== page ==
One of the great economists of the last century, John Kenneth Galbraith, once quipped that “the only function of economic forecasting is to make astrology look respectable.” The same can be said for pretty much anything that we foolishly insist on forecasting – weather, stock prices, the next recession, and if we are honest, demographics. This is especially true of small area demographics, largely because of the rather annoying human tendencies to wander about.

Superficially, projecting population is a simple process. Take the current population, add in the births, subtract the deaths, and track those who didn’t stay put. At a national scale, this seems like it should work well over the short run – say a decade since fertility and mortality rates by age and sex generally change slowly. Since our ‘known’ data is always in fact historical data, even current estimates are short-term projections. We don’t call them that, because the term is sufficiently short that we don’t think much has changed and that the change which has occurred we have accounted for. The major source of error in the short run is net migration, even at a national level – evidenced by the substantial discrepancy between the population estimates released by the census bureau in the summer of 2020 and the actual census counts.

At its core, the issue with projecting pretty much anything is that change tends to have two distinct components: one continuous, the other (in mathematical terms) catastrophic. Continuous change is reasonably predictable – so given the current age/sex distribution of the population, we can be reasonably confident in predicting how many deaths will occur over the next five years.  But what if there is something unexpected which disrupts that trend, such as a pandemic or a medical innovation? The overall trend may continue, but on a completely different plane. Note that ‘catastrophic’ in this context doesn’t mean bad, it just means an event that shifts the data to a new plane.

On a national scale, natural increase (births minus deaths) most often is the dominant source of change, and the error is in the net migration term. But at the local scale, the comfortable predictability of natural increase is swamped by net migration which has a significant catastrophic component. While the closing of a factory in Muncie, Indiana would have negligible impact on national projections, it would have tremendous impacts locally. The landscape in five years will be the result of an unstable marriage of long-term trends, a huge number of locally significant catastrophic shifts, and likely some unforeseen major events just to gum up the works.

A good projection series is in effect a ‘ceterus paribus’ projection – given what has been happening in any area recently – expect it to continue if you know nothing else. There are things that we do know that should be utilized in small area projections:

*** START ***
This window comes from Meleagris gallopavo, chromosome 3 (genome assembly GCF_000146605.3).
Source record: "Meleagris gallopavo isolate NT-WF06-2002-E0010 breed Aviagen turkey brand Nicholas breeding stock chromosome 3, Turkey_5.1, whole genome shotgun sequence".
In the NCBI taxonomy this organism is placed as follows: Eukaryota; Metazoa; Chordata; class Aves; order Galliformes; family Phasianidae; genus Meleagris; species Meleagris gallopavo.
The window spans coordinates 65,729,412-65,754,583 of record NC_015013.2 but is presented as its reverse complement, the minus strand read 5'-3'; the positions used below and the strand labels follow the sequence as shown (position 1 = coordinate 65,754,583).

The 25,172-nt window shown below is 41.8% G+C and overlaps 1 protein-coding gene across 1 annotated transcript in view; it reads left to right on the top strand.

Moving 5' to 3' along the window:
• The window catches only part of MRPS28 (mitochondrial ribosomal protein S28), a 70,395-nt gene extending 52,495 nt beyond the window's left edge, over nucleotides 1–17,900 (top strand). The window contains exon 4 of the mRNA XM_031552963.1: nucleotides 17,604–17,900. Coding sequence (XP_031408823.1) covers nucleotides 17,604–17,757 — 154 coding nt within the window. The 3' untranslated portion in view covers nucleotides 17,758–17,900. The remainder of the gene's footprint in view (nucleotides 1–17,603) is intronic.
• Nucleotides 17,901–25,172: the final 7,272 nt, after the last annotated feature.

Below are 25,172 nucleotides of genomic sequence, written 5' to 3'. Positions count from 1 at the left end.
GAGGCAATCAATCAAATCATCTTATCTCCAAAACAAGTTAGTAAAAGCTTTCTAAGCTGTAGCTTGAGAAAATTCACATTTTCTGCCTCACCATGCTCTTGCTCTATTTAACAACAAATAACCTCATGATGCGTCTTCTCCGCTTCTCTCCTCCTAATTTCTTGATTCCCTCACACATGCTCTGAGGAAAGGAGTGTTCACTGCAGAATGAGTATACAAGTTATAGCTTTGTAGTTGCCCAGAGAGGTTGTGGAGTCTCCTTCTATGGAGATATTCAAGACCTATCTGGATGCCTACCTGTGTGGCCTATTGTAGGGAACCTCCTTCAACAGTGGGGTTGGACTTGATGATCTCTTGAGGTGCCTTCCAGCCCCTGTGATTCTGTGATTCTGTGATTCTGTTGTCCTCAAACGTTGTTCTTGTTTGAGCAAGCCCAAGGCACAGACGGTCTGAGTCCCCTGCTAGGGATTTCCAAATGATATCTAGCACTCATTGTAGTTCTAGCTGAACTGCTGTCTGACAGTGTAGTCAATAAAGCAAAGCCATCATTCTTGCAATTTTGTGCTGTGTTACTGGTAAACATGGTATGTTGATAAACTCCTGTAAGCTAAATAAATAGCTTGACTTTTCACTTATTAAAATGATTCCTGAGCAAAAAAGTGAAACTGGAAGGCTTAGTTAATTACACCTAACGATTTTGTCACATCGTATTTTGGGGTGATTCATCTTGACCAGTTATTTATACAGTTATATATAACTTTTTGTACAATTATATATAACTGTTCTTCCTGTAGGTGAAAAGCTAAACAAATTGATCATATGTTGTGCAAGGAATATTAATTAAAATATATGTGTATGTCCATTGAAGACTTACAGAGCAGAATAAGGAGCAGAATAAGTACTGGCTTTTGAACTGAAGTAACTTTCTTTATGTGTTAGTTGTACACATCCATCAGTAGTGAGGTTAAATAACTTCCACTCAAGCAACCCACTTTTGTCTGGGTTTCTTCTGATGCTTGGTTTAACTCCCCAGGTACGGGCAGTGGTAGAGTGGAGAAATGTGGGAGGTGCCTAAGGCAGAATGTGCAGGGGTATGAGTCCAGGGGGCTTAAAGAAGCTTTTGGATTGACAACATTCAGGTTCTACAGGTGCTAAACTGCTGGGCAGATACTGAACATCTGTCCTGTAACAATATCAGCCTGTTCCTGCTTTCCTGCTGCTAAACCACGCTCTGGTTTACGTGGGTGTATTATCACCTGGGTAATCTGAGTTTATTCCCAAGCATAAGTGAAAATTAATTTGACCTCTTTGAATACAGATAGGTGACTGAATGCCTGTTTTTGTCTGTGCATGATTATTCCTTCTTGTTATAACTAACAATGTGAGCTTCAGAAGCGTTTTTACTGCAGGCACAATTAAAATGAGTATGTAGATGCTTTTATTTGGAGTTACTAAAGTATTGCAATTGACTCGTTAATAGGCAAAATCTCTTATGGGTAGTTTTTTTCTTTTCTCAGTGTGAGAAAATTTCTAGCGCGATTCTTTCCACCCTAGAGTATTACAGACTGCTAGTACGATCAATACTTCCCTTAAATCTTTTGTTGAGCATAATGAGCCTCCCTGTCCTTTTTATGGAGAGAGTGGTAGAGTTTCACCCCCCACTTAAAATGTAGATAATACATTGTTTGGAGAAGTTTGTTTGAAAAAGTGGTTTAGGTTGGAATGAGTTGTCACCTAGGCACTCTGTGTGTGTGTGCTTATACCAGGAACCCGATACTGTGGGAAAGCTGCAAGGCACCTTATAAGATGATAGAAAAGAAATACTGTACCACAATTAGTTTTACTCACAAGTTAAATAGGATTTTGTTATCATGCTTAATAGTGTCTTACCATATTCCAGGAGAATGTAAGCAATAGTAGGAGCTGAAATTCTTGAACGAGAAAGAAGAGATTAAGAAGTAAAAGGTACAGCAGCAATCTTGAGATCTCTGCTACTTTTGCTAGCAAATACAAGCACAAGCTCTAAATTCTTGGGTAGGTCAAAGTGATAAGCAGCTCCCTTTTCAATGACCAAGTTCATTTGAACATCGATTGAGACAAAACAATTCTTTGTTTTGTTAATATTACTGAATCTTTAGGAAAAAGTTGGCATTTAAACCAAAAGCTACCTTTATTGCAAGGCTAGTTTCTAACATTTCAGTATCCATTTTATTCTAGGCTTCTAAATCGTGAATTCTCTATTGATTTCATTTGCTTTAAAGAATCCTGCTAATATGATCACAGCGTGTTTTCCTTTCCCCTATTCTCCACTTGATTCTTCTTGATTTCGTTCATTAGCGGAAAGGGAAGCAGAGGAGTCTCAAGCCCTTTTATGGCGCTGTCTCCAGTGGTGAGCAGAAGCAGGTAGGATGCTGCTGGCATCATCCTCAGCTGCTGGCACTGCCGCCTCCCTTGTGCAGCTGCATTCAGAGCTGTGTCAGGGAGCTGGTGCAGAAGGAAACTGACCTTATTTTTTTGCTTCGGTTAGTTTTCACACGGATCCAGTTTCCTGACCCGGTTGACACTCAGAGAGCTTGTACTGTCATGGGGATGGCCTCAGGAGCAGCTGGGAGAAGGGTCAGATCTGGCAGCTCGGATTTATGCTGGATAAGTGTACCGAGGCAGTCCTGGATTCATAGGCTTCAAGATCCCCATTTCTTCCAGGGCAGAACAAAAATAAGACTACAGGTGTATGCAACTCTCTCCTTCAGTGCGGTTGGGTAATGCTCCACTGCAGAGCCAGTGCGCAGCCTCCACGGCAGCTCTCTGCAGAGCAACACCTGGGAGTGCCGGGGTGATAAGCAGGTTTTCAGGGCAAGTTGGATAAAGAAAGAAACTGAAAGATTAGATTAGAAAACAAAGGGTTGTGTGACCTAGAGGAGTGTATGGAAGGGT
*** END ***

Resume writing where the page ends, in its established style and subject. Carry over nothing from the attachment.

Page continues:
• A projection system must utilize spatial context. Using the demographics of a block group to predict five years down the road is virtually pointless, since migration dominates the equations at the local level. As in retail site selection, locational context is everything.
  • It should include projections from a range of geographic levels from national to metropolitan but should likely not include local government projections which are often simply marketing statements; your local economic development department is always going to be optimistic. What is a black swan event for a block group may be a known trend which is accounted for in regional projections.
  • Projections must take account of local conditions. There may be growth pressures, but is there any developable land left? What impact on the pattern of change within a city can be expected with the construction of a new beltway freeway? What is the industrial base of an area, and what overall trends are occurring in that industry? A projection which simply uses a straight line from past patterns will simply not work.

An intelligent projection model, though, will still only ever answer the question “what will this trade area most likely look like in five years, if there are no major local shifts?” In 1990, would any reasonable forecaster have predicted the rise of the banking sector in North Dakota? Or the dramatic shift in working at home that occurred with COVID-19? Or even that the population of California would decline? By their very nature, forecasts are conservative – we assume that nothing major will happen to disrupt the patterns.

Most in the commercial real estate world understand the limitations of forecasting and tend to treat them as a baseline expectation of change, to be modified by local knowledge and a general awareness of the economic, social, and political winds affecting any particular area. Valuable to consider, but always taken with a grain of salt and with the expectation that black swans not only exist but come in local, regional, and national flavors.